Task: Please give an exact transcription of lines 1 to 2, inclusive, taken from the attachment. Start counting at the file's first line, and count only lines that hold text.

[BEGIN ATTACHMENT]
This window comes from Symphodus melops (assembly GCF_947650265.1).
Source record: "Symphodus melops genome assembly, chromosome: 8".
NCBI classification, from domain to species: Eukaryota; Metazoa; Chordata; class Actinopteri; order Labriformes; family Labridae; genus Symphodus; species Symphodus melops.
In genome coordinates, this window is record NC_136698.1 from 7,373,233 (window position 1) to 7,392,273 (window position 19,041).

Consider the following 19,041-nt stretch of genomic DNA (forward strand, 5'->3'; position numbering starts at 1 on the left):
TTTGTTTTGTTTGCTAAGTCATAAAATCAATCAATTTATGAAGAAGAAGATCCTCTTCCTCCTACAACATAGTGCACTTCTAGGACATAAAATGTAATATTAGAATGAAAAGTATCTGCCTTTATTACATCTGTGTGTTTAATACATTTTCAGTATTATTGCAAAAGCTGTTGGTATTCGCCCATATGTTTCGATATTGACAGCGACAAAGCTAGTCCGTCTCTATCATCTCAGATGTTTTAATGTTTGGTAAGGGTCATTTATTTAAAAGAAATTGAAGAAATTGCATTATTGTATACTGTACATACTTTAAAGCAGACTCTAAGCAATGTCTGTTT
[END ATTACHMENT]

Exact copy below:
This window comes from Symphodus melops (assembly GCF_947650265.1).
Source record: "Symphodus melops genome assembly, chromosome: 8".